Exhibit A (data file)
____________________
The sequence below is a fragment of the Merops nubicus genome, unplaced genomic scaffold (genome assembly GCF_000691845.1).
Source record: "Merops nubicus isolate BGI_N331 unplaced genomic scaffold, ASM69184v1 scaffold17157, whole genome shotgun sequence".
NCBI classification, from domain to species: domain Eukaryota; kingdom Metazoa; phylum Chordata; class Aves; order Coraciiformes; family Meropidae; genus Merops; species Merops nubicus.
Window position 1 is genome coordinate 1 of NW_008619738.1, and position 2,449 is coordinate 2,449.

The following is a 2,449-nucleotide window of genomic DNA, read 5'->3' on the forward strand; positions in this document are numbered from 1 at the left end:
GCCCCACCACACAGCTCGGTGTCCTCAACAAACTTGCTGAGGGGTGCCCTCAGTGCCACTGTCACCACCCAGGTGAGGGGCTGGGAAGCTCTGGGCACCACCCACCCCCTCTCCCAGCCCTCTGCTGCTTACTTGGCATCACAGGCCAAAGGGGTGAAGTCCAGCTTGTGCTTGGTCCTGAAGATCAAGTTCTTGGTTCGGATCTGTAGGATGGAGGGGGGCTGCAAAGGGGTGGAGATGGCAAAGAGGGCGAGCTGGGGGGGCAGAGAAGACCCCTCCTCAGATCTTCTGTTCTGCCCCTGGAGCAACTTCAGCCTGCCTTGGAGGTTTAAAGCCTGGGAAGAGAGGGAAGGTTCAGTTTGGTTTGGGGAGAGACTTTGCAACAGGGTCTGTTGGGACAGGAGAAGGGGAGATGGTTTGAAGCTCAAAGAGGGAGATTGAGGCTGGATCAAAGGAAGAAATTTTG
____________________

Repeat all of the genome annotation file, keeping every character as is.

The sequence below is a fragment of the Merops nubicus genome, unplaced genomic scaffold (genome assembly GCF_000691845.1).
Source record: "Merops nubicus isolate BGI_N331 unplaced genomic scaffold, ASM69184v1 scaffold17157, whole genome shotgun sequence".
NCBI classification, from domain to species: domain Eukaryota; kingdom Metazoa; phylum Chordata; class Aves; order Coraciiformes; family Meropidae; genus Merops; species Merops nubicus.
Window position 1 is genome coordinate 1 of NW_008619738.1, and position 2,449 is coordinate 2,449.

The following is a 2,449-nucleotide window of genomic DNA, read 5'->3' on the forward strand; positions in this document are numbered from 1 at the left end:
GCCCCACCACACAGCTCGGTGTCCTCAACAAACTTGCTGAGGGGTGCCCTCAGTGCCACTGTCACCACCCAGGTGAGGGGCTGGGAAGCTCTGGGCACCACCCACCCCCTCTCCCAGCCCTCTGCTGCTTACTTGGCATCACAGGCCAAAGGGGTGAAGTCCAGCTTGTGCTTGGTCCTGAAGATCAAGTTCTTGGTTCGGATCTGTAGGATGGAGGGGGGCTGCAAAGGGGTGGAGATGGCAAAGAGGGCGAGCTGGGGGGGCAGAGAAGACCCCTCCTCAGATCTTCTGTTCTGCCCCTGGAGCAACTTCAGCCTGCCTTGGAGGTTTAAAGCCTGGGAAGAGAGGGAAGGTTCAGTTTGGTTTGGGGAGAGACTTTGCAACAGGGTCTGTTGGGACAGGAGAAGGGGAGATGGTTTGAAGCTCAAAGAGGGAGATTGAGGCTGGATCAAAGGAAGAAATTTTG